Most couples going through a divorce do not want to live together during the process, but this isn't always realistic for some couples. For different reasons, numerous couples keep living under the same roof while they are waiting for their divorce to be finalized.
California’s Laws on Divorce While Living Together
While some states require couples to live separately before the court will grant a divorce, California doesn’t have rules against this. This means that technically couples can continue to live together during the divorce.
Couples who choose to live together during this time often have important reasons for doing so. For example, if one party is the primary person responsible for bringing in a paycheck, it may be easier to continue to live in the same household than to move the other spouse out or to pay for an apartment or other living arrangements while the divorce is pending. If the family home is large enough or there is a spare room, it may be simpler to “move out” of a shared bedroom, and continue living together, especially if there are shared children in the household.
Should I Live With My Spouse During Divorce?
Staying in the same house during and after a divorce can be complicated. This is a very emotionally-charged time, and it may not be advisable to continue to live together in many cases.
If you and your spouse cannot get along or if your spouse is emotionally or physically abusive, you should immediately cease living together. There are options for restraining orders for protection from abuse which could kick the abusive spouse out of the house, and orders for alimony could help support you in their absence instead of requiring you to stay in a bad situation for the sake of financial stability.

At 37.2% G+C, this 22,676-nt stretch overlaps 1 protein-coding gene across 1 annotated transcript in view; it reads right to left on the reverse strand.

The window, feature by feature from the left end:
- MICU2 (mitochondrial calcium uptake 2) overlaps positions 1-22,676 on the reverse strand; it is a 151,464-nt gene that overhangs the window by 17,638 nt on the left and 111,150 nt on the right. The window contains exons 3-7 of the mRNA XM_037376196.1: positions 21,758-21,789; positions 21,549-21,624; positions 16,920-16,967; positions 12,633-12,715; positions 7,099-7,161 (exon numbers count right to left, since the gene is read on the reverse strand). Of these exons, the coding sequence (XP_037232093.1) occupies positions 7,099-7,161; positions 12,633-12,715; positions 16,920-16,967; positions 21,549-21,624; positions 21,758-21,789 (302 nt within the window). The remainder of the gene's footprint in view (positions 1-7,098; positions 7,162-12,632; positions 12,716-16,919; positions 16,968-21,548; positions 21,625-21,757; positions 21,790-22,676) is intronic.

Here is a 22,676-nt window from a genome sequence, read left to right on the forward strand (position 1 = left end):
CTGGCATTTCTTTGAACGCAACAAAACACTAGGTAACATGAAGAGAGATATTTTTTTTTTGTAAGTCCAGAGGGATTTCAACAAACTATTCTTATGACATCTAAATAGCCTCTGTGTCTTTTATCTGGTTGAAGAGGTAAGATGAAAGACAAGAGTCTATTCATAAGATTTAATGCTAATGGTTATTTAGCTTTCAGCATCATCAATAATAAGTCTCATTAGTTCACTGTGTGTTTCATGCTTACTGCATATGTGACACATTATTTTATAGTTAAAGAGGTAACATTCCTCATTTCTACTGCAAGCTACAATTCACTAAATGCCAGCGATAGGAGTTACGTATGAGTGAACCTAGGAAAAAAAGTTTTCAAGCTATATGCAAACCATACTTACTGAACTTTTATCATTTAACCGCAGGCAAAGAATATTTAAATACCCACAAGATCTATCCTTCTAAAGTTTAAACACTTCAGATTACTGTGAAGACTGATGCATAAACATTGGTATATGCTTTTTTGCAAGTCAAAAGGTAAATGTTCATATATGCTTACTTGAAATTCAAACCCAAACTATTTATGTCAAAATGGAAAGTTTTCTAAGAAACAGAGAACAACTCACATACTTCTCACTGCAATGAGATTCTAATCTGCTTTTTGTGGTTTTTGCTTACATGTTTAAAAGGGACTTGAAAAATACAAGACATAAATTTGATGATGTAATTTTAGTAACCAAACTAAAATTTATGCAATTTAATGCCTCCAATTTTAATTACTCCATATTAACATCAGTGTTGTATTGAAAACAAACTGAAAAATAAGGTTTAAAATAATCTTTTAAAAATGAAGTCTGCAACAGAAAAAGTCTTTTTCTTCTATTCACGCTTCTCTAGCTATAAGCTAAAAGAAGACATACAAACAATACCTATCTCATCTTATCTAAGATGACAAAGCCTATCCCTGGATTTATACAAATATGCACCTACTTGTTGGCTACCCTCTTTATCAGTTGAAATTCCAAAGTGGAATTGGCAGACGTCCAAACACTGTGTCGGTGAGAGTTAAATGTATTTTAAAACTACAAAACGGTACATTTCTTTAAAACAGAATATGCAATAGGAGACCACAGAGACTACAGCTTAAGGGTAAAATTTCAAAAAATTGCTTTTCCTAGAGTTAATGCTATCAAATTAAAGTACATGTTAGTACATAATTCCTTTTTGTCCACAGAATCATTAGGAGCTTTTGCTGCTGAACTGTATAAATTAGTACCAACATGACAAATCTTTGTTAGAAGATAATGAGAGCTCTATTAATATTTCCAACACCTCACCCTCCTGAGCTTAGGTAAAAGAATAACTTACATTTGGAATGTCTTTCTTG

For couples that choose to live together, try to focus on making your living arrangement as comfortable as possible for you and your ex-spouse.
Here are some tips to live with your soon to be ex:
- Be discreet about new relationships in your life. Don’t bring home a new partner while still living with your spouse.
- Create guidelines. Compromise with your ex to create living arrangements that work for both of you. Discuss who will pay which bills, how mealtimes will work, who will clean what parts of the house, etc.
- Get help from a neutral third party. If you and your ex cannot agree on something within your living arrangement, get an objective party to come in and assist.
When in doubt about your legal separation or living arrangement, speak to a family law attorney. There are many considerations you’ll need to think about in this situation. The San Diego divorce lawyers at Embry Family Law P.C. can help you protect your best interests.